Friday, 3 November 2017

On a Disused Railway Track

I can usually contrive some sort of blog from even the most unpromising material but by 'eck I struggled today! The old Weedon to Leamington railway line once ran through Daventry and although much of the old track-bed has disappeared a few sections remain and are popular footpaths.
One section is crossed by the Ashby Road; it is easily accessible and so I decided to pay it a visit. I parked my car in Dennett Close and strode out, full of optimism. My mood didn't last long. Certainly the side of the footpath was colourful: blue crisp bags, silver and red coke cans and miscellaneous plastic bags, mostly orange - but not a single flower. Undaunted I carried on, back beneath the road I had just left.
The disused railway track is crossed by the Ashby Road.
Daventry, 3 November, 2017
I was surprised to find a patch of Japanese Knotweed, Fallopia japonica, growing beside the footpath. This member of the Dock Family, Polygonaceae, is notorious as an almost ineradicable weed. Landowners do not have a legal duty to remove it but I felt I ought to let the authorities (Daventry Town Council?) know, so I resolved to make a careful note of its position on my return journey.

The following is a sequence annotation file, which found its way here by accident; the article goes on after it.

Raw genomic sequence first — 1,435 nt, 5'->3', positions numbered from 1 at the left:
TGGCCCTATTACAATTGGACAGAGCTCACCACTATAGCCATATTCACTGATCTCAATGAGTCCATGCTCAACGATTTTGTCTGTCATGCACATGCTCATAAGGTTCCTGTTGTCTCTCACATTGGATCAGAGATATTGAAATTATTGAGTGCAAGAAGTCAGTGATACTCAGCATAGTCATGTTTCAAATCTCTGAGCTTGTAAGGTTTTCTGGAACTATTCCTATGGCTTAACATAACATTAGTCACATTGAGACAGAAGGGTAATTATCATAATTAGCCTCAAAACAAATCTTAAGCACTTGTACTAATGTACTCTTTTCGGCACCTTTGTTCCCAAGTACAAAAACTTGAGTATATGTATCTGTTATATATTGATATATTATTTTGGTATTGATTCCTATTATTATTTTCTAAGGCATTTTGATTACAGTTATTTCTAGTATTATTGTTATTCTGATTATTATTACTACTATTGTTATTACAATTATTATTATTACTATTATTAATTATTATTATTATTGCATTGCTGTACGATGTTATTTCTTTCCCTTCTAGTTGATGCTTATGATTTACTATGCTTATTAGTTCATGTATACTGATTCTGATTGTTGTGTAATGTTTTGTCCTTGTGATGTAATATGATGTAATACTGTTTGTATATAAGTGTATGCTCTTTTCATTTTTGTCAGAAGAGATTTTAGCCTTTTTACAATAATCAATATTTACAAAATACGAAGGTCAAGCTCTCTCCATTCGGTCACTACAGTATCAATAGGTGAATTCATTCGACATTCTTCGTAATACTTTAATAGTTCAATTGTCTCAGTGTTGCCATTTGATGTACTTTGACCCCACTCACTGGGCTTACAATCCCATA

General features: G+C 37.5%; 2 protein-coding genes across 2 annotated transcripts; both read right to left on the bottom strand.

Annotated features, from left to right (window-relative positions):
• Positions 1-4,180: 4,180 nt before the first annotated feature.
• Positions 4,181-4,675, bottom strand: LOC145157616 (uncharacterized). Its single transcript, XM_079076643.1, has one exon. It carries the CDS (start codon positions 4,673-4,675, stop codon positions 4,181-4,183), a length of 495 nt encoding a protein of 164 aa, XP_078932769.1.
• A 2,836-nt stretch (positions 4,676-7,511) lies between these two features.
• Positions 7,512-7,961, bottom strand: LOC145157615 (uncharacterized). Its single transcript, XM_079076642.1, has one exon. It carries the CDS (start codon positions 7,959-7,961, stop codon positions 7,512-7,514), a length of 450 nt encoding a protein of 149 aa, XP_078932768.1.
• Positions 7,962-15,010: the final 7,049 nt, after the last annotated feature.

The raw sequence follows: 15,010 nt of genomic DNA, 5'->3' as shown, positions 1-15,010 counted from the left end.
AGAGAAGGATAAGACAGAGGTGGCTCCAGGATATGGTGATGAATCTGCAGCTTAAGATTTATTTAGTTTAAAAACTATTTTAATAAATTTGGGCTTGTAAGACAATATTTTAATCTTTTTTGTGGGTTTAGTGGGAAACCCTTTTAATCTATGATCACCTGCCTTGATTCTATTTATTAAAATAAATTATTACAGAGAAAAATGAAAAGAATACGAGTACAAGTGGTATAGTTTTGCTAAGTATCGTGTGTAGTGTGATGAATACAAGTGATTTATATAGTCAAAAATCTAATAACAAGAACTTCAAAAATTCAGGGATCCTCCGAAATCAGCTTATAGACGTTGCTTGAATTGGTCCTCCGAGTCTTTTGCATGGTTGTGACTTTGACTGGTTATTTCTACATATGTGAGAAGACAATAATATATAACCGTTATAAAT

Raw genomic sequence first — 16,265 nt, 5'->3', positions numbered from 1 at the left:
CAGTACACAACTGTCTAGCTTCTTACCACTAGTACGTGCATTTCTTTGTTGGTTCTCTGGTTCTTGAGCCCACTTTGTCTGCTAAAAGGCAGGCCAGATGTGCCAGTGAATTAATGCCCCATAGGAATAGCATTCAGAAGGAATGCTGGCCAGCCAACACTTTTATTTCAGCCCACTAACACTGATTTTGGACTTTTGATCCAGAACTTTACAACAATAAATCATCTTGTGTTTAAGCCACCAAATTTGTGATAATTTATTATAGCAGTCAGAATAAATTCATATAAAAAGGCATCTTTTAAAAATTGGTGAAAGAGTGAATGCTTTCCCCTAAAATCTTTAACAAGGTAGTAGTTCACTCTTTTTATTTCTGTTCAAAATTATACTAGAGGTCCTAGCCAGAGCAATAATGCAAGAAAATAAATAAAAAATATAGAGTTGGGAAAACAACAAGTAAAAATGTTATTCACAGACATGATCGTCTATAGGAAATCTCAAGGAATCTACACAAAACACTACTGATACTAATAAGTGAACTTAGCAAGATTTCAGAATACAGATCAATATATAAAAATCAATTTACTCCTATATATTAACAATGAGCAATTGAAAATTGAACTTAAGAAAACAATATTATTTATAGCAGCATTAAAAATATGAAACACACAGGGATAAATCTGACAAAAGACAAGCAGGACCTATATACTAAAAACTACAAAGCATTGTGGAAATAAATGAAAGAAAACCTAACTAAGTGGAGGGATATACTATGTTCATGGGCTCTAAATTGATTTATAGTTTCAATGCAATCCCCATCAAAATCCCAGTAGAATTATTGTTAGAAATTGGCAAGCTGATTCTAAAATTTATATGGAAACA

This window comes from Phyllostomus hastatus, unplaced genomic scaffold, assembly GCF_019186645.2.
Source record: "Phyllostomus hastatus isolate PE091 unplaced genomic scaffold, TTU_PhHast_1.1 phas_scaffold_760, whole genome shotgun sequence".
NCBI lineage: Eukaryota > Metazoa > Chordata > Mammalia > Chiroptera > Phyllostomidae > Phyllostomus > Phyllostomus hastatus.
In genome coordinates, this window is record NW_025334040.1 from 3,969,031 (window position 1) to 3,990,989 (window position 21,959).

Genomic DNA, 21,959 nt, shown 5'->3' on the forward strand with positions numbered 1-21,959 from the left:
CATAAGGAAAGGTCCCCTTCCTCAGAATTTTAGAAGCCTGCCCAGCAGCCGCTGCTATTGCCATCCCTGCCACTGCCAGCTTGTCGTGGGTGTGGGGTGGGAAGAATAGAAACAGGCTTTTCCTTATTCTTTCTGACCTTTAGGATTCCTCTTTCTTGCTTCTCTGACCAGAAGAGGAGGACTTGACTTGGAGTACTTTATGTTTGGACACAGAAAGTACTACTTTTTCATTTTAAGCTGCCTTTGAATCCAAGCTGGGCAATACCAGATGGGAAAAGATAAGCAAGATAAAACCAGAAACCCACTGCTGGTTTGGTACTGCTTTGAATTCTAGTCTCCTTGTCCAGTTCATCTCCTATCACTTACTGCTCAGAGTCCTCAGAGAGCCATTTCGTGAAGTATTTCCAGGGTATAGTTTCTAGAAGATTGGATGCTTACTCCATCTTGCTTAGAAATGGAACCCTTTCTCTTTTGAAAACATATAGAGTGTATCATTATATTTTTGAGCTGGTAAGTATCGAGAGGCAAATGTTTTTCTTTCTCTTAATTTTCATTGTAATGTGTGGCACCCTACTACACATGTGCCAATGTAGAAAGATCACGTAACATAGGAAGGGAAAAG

A patch of Japanese Knotweed grew near to the track.
Daventry, 3 November, 2017
Do you think I could find it! I walked back and forth through the area I had visited only twenty or so minutes earlier but simply failed to find it and all I have is the photographic evidence. With the leaves having a distinctively truncated base it cannot easily be confused with any other plant in Britain but there it was - gone!
Curiously only female plants exist in Britain so its spread is purely by vegetative means. Furthermore all plants here in the U.K. are genetically identical: it is one huge clone - a single plant! It has been suggested that British specimens represent the largest female organism on earth!

What else?   Well, I swept a Parent Bug, Elasmucha grisea, from a birch tree.

And?   Er... I took a specimen of a small mirid bug, Pinalitus cervinus, from a willow tree. This variable species can sometimes occur in attractive shades of green but I'm afraid my specimen was rather dull. It is quite a widespread bug but easily overlooked and this was my first-ever record. And it was a cold day.

That won't do. Don't blame the weather, just go away and don't do another blog until you've something interesting to report.

Tony White  E-mail:

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